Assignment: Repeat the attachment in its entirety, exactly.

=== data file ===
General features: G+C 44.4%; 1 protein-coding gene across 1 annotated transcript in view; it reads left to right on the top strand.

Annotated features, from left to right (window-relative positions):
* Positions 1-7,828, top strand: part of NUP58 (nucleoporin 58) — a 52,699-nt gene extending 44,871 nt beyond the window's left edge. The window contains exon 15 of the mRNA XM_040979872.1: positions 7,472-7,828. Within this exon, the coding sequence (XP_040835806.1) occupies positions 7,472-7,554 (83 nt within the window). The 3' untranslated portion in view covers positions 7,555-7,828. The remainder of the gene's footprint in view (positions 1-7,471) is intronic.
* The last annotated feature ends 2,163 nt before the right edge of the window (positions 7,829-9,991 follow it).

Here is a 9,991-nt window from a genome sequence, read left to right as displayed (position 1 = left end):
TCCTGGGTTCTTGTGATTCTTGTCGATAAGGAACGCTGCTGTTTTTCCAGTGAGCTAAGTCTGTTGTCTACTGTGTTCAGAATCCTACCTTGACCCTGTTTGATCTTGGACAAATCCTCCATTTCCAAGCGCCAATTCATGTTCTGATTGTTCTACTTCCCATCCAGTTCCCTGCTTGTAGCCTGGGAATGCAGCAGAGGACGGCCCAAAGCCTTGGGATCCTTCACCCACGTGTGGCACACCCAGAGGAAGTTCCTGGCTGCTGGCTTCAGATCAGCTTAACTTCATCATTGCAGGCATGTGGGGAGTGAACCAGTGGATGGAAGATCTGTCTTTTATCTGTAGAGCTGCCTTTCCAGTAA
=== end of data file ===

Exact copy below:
General features: G+C 44.4%; 1 protein-coding gene across 1 annotated transcript in view; it reads left to right on the top strand.

Annotated features, from left to right (window-relative positions):
* Positions 1-7,828, top strand: part of NUP58 (nucleoporin 58) — a 52,699-nt gene extending 44,871 nt beyond the window's left edge. The window contains exon 15 of the mRNA XM_040979872.1: positions 7,472-7,828. Within this exon, the coding sequence (XP_040835806.1) occupies positions 7,472-7,554 (83 nt within the window). The 3' untranslated portion in view covers positions 7,555-7,828. The remainder of the gene's footprint in view (positions 1-7,471) is intronic.
* The last annotated feature ends 2,163 nt before the right edge of the window (positions 7,829-9,991 follow it).

Here is a 9,991-nt window from a genome sequence, read left to right as displayed (position 1 = left end):
TCCTGGGTTCTTGTGATTCTTGTCGATAAGGAACGCTGCTGTTTTTCCAGTGAGCTAAGTCTGTTGTCTACTGTGTTCAGAATCCTACCTTGACCCTGTTTGATCTTGGACAAATCCTCCATTTCCAAGCGCCAATTCATGTTCTGATTGTTCTACTTCCCATCCAGTTCCCTGCTTGTAGCCTGGGAATGCAGCAGAGGACGGCCCAAAGCCTTGGGATCCTTCACCCACGTGTGGCACACCCAGAGGAAGTTCCTGGCTGCTGGCTTCAGATCAGCTTAACTTCATCATTGCAGGCATGTGGGGAGTGAACCAGTGGATGGAAGATCTGTCTTTTATCTGTAGAGCTGCCTTTCCAGTAA